Matt Janning shot 4 for 15 from the floor (3 for 9 from 3-point range) and averaged 18.5 minutes in four games for the Timberwolves' summer league team.
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MINNEAPOLIS — Few if any American basketball youngbloods grow up heaving shots at their backyard baskets with an Anadolu Efes jersey hanging from their shoulders.
Matt Janning isn’t living his dream. What’s become an annual chase constantly proves unfruitful.
But traveling the world and earning six figures to play the same game he and his boyhood mates did on Watertown, Minn., blacktops isn’t exactly a nightmare.
"I knew I would play after college," said Janning, a late addition to the Timberwolves summer league team that wrapped up play Friday in Las Vegas, "but never in my mind did I dream about playing overseas and getting to see everything that I’ve seen.
"Not making the NBA isn’t the worst thing."
That hasn’t stopped the 6-foot-6, 220-pound Watertown Mayer High School and Northeastern product from trying, though.
Every summer, the same routine. Summer league, wait for a training camp invite, come up empty, scramble to find an international flight.
Italy. Spain. Croatia. Unless something goes different this summer, Turkey will join the list.
A pre-summer-league scrimmage offered friends and family from Janning’s home town — population 4,200 — their first chance to see him play in person in years. Minnesota’s six games in Las Vegas, four of which Janning appeared in, are likely the only games he’ll play in the Western Hemisphere this year.
So goes life on the NBA cusp.
"It’s difficult coming from small-town Minnesota, but it’s been a real honor for me to kind of be able to get in here, get in all these other places, play overseas," Janning told FOXSportsNorth.com. "I just take it one step at a time and just keep grinding."
The steps have been many. The Wolves are Janning’s seventh summer league team in the past five years; this was the first year besides the 2011 lockout where he didn’t participate in both the Orlando and Las Vegas Summer Leagues.
An undrafted free agent, Janning is a fundamentally sound combo guard who’s content to move the ball in an offense but can shoot with precision. He’s an adequate defender, too.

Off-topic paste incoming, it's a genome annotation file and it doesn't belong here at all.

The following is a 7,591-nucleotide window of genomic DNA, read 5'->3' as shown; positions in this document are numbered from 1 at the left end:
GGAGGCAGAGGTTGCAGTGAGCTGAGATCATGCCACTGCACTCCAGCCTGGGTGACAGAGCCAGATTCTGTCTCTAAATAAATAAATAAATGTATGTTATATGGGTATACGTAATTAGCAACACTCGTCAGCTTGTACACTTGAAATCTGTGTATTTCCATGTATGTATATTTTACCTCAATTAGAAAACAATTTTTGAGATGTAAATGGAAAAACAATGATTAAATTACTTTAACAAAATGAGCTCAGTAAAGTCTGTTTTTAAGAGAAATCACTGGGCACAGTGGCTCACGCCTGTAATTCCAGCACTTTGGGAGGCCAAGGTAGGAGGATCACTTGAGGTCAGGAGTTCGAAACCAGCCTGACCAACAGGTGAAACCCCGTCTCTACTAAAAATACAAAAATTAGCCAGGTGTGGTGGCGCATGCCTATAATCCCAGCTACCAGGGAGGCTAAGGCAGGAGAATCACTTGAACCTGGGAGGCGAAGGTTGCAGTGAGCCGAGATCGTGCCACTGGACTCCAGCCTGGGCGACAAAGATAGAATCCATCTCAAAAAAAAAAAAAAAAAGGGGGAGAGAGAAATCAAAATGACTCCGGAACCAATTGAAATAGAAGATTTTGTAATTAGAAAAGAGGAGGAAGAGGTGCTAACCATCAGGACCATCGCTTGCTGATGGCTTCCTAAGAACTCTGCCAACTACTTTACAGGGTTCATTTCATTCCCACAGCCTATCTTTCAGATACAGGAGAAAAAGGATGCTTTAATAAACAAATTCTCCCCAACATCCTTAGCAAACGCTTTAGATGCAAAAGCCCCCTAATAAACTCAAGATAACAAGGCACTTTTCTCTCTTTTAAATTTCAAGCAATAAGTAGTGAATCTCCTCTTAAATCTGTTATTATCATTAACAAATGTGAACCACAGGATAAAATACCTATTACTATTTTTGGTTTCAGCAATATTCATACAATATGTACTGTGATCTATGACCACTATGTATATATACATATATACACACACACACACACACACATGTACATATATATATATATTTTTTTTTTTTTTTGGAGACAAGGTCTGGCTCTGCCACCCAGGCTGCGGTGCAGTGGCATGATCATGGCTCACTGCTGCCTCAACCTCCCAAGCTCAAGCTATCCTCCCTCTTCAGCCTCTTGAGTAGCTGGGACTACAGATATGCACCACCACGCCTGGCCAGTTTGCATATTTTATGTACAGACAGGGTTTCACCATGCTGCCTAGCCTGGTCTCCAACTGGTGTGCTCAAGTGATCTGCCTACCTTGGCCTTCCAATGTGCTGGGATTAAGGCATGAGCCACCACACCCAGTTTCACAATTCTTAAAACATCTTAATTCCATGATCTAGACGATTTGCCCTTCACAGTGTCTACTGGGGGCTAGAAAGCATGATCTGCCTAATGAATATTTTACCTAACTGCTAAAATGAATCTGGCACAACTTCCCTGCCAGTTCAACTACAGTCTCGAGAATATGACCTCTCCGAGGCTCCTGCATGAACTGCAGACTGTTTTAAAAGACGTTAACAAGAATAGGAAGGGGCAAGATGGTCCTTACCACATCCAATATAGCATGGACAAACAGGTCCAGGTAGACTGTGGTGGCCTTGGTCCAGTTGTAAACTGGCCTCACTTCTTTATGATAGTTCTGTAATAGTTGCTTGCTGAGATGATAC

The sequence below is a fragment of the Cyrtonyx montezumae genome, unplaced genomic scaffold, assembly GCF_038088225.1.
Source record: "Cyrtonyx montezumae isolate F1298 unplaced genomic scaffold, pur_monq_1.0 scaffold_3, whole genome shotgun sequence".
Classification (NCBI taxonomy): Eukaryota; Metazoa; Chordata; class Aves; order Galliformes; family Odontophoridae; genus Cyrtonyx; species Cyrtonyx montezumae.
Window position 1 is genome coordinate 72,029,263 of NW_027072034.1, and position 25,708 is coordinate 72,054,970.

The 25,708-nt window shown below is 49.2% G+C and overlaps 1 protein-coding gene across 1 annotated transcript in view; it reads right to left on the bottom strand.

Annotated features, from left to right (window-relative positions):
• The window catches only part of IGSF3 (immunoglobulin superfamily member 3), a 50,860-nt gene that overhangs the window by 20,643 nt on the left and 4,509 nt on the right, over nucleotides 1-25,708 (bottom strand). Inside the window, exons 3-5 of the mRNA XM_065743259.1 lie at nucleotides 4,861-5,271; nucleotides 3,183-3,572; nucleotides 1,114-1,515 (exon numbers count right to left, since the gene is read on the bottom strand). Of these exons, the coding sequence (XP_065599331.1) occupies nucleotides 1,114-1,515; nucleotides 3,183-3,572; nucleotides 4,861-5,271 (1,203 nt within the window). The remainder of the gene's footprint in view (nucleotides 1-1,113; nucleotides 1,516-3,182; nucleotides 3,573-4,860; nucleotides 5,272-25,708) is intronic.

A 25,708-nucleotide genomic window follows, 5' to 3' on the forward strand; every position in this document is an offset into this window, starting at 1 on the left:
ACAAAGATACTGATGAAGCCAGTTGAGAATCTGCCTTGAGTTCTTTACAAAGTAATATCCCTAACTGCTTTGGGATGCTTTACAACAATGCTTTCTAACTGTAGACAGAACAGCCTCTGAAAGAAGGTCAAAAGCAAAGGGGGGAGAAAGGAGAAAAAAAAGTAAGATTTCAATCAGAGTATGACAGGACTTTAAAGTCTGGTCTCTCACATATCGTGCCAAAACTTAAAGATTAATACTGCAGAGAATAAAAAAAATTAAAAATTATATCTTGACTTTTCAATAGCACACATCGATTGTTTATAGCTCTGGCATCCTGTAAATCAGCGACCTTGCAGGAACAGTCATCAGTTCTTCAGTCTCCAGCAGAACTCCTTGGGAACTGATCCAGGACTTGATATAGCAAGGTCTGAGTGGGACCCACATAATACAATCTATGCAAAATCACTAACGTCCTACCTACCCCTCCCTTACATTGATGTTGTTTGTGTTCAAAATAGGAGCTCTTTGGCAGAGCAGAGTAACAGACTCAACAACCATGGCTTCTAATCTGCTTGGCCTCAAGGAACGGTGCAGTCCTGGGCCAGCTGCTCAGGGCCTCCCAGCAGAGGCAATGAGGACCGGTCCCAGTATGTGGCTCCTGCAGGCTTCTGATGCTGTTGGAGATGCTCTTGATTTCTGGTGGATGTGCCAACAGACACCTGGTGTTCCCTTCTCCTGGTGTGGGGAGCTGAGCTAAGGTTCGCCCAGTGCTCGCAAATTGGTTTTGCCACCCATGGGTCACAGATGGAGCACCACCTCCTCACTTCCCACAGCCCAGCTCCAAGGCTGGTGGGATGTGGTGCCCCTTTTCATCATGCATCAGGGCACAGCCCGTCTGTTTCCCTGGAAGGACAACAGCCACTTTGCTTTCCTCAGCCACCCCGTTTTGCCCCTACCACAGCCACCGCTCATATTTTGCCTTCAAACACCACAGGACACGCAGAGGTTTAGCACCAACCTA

But those facets and his frame don’t automatically translate to the NBA. Janning is 4-for-15 from the floor (3-for-9 from 3-point range) and has averaged 18.5 minutes in four games this summer.
There’s virtually no room for him on the Wolves roster. So now comes the period where Janning guns for an NBA training camp invite, then weighs that against what Europe has to offer.
He already has a deal lined up with Istanbul’s Anadolu Efes. Each of his seasons in Italy paid around $100,000, whereas an NBA camp contract can pay anything between nothing and $50,000.
It’s been a really great thing to be able to see a lot of those places and play basketball (overseas), but obviously to get back here would be the best.
So far, he hasn’t been one to sacrifice financial stability for the desperation chance camp might present. Any NBA opportunity must present blatant congruency, both on Janning’s and the franchise’s sides of the equation.
"It’s been a really great thing to be able to see a lot of those places and play basketball over there," Janning said, "but obviously to get back here would be the best."
He’s only 26 and said he hopes to play for the next 10-15 years, if possible — even if that’s miles from home.
Last season for Montepaschi (Siena, Italy), Janning averaged 8.6 points, 3.1 rebounds and 2.3 assists per game. In four pro seasons since he graduated as the No. 4 scorer in Northeastern’s history — including an NBA Developmental League stint in 2010-11 — he’s shot worse than 33 percent from 3-point range just once.
"He can really shoot it," said Wolves coach and president Flip Saunders, who already has five guards under contract for next season. "He’s played well in the past . . . had a great year over in Italy last year."
But great over there and great over here are two different things.
So Janning’s sojourn continues.
"Just try to keep playing," Janning said. "A long career would be great."